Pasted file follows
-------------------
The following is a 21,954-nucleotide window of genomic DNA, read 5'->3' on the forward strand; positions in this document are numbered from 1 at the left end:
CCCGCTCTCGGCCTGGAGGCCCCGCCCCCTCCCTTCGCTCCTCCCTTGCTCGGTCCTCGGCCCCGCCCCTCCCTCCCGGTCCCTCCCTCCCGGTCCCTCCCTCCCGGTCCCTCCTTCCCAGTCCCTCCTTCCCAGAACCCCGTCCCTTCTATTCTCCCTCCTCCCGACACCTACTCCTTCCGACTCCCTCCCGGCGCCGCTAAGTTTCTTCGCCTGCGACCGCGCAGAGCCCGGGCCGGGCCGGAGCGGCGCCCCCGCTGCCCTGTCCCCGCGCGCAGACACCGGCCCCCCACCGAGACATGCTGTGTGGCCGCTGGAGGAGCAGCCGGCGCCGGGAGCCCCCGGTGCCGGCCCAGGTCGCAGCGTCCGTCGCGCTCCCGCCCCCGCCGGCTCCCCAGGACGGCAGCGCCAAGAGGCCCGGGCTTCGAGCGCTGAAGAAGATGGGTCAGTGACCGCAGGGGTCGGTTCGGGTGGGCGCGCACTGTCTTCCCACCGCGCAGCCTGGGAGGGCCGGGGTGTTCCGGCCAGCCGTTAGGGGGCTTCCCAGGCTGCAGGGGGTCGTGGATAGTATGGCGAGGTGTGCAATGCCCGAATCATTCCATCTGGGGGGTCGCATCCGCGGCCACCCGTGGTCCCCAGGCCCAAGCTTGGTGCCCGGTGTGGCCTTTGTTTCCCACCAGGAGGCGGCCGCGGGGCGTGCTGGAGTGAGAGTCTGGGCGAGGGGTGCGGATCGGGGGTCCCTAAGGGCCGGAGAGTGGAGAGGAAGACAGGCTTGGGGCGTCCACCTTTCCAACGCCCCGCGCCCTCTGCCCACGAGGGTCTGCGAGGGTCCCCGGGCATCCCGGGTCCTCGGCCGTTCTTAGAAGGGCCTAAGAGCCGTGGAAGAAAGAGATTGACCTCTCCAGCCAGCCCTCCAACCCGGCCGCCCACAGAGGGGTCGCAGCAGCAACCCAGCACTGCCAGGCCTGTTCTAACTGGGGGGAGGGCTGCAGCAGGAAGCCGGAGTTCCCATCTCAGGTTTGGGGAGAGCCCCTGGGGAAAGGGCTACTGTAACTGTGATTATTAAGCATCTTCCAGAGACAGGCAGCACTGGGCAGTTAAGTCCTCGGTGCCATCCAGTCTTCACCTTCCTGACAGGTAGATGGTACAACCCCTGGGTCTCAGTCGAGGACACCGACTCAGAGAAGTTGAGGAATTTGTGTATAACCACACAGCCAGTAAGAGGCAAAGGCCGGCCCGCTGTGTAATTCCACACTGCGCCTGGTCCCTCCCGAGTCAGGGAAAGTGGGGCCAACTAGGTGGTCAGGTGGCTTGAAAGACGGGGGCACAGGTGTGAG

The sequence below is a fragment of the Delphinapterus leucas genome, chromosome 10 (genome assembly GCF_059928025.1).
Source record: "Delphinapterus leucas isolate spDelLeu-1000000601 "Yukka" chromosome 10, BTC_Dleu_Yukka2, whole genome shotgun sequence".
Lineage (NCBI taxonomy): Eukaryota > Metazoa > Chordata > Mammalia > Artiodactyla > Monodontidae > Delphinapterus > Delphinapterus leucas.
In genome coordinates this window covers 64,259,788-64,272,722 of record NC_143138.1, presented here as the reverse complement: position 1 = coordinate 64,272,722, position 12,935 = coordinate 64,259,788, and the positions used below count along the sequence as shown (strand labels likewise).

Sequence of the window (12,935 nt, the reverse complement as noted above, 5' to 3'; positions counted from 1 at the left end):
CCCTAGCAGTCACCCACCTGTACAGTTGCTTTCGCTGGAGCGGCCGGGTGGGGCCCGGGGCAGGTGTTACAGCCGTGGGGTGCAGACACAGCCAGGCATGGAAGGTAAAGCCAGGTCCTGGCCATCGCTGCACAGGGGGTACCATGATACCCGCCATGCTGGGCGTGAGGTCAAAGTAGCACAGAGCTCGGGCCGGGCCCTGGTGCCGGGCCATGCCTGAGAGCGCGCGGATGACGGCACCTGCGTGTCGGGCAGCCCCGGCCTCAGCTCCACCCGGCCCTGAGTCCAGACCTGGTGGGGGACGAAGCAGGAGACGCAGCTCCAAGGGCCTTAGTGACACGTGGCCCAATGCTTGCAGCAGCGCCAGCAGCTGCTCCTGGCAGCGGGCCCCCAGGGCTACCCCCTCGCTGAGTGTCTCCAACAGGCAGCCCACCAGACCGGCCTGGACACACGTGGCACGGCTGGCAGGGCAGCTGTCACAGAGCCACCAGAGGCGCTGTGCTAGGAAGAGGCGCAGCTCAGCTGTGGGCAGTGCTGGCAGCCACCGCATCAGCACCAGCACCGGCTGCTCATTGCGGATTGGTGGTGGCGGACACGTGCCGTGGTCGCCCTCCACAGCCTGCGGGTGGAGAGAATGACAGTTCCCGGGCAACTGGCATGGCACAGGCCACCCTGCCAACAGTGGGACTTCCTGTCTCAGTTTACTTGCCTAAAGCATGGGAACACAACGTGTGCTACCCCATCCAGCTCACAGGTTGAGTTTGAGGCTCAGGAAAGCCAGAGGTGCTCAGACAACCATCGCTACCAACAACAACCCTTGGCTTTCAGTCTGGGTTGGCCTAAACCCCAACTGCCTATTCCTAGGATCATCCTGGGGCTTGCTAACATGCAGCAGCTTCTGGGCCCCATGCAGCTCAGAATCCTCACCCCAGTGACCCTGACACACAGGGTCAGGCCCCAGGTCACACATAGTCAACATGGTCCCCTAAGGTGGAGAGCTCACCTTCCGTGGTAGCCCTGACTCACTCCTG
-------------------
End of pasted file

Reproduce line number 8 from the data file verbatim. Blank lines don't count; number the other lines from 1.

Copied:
CCCTAGCAGTCACCCACCTGTACAGTTGCTTTCGCTGGAGCGGCCGGGTGGGGCCCGGGGCAGGTGTTACAGCCGTGGGGTGCAGACACAGCCAGGCATGGAAGGTAAAGCCAGGTCCTGGCCATCGCTGCACAGGGGGTACCATGATACCCGCCATGCTGGGCGTGAGGTCAAAGTAGCACAGAGCTCGGGCCGGGCCCTGGTGCCGGGCCATGCCTGAGAGCGCGCGGATGACGGCACCTGCGTGTCGGGCAGCCCCGGCCTCAGCTCCACCCGGCCCTGAGTCCAGACCTGGTGGGGGACGAAGCAGGAGACGCAGCTCCAAGGGCCTTAGTGACACGTGGCCCAATGCTTGCAGCAGCGCCAGCAGCTGCTCCTGGCAGCGGGCCCCCAGGGCTACCCCCTCGCTGAGTGTCTCCAACAGGCAGCCCACCAGACCGGCCTGGACACACGTGGCACGGCTGGCAGGGCAGCTGTCACAGAGCCACCAGAGGCGCTGTGCTAGGAAGAGGCGCAGCTCAGCTGTGGGCAGTGCTGGCAGCCACCGCATCAGCACCAGCACCGGCTGCTCATTGCGGATTGGTGGTGGCGGACACGTGCCGTGGTCGCCCTCCACAGCCTGCGGGTGGAGAGAATGACAGTTCCCGGGCAACTGGCATGGCACAGGCCACCCTGCCAACAGTGGGACTTCCTGTCTCAGTTTACTTGCCTAAAGCATGGGAACACAACGTGTGCTACCCCATCCAGCTCACAGGTTGAGTTTGAGGCTCAGGAAAGCCAGAGGTGCTCAGACAACCATCGCTACCAACAACAACCCTTGGCTTTCAGTCTGGGTTGGCCTAAACCCCAACTGCCTATTCCTAGGATCATCCTGGGGCTTGCTAACATGCAGCAGCTTCTGGGCCCCATGCAGCTCAGAATCCTCACCCCAGTGACCCTGACACACAGGGTCAGGCCCCAGGTCACACATAGTCAACATGGTCCCCTAAGGTGGAGAGCTCACCTTCCGTGGTAGCCCTGACTCACTCCTG